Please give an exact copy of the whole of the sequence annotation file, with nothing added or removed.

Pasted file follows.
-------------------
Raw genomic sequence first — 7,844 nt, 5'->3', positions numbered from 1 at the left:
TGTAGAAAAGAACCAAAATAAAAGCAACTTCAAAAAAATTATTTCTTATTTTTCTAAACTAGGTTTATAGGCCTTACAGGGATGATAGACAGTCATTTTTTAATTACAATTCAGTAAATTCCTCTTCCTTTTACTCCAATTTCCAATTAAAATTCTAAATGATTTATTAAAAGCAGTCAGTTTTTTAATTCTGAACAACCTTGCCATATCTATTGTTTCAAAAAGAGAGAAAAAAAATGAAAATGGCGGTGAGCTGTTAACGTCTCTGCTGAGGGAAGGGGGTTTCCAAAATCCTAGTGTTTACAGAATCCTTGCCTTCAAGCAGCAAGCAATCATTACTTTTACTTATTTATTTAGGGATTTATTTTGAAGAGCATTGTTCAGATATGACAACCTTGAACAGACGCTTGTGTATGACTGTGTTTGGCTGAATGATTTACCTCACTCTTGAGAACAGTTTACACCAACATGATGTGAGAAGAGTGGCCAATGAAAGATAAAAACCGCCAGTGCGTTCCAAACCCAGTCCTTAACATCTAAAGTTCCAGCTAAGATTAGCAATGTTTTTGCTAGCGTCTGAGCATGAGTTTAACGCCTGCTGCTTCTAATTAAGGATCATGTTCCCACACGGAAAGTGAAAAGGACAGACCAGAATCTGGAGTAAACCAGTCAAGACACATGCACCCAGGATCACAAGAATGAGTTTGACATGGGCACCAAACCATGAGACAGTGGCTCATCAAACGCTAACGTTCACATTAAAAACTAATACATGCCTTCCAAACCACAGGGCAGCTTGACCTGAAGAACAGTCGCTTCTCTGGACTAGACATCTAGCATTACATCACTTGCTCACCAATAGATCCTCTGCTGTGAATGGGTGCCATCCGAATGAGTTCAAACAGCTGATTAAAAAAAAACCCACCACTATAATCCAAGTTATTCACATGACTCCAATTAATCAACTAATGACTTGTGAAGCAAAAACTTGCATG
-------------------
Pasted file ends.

Raw genomic sequence first — 7,844 nt, 5'->3', positions numbered from 1 at the left:
TGTAGAAAAGAACCAAAATAAAAGCAACTTCAAAAAAATTATTTCTTATTTTTCTAAACTAGGTTTATAGGCCTTACAGGGATGATAGACAGTCATTTTTTAATTACAATTCAGTAAATTCCTCTTCCTTTTACTCCAATTTCCAATTAAAATTCTAAATGATTTATTAAAAGCAGTCAGTTTTTTAATTCTGAACAACCTTGCCATATCTATTGTTTCAAAAAGAGAGAAAAAAAATGAAAATGGCGGTGAGCTGTTAACGTCTCTGCTGAGGGAAGGGGGTTTCCAAAATCCTAGTGTTTACAGAATCCTTGCCTTCAAGCAGCAAGCAATCATTACTTTTACTTATTTATTTAGGGATTTATTTTGAAGAGCATTGTTCAGATATGACAACCTTGAACAGACGCTTGTGTATGACTGTGTTTGGCTGAATGATTTACCTCACTCTTGAGAACAGTTTACACCAACATGATGTGAGAAGAGTGGCCAATGAAAGATAAAAACCGCCAGTGCGTTCCAAACCCAGTCCTTAACATCTAAAGTTCCAGCTAAGATTAGCAATGTTTTTGCTAGCGTCTGAGCATGAGTTTAACGCCTGCTGCTTCTAATTAAGGATCATGTTCCCACACGGAAAGTGAAAAGGACAGACCAGAATCTGGAGTAAACCAGTCAAGACACATGCACCCAGGATCACAAGAATGAGTTTGACATGGGCACCAAACCATGAGACAGTGGCTCATCAAACGCTAACGTTCACATTAAAAACTAATACATGCCTTCCAAACCACAGGGCAGCTTGACCTGAAGAACAGTCGCTTCTCTGGACTAGACATCTAGCATTACATCACTTGCTCACCAATAGATCCTCTGCTGTGAATGGGTGCCATCCGAATGAGTTCAAACAGCTGATTAAAAAAAAACCCACCACTATAATCCAAGTTATTCACATGACTCCAATTAATCAACTAATGACTTGTGAAGCAAAAACTTGCATG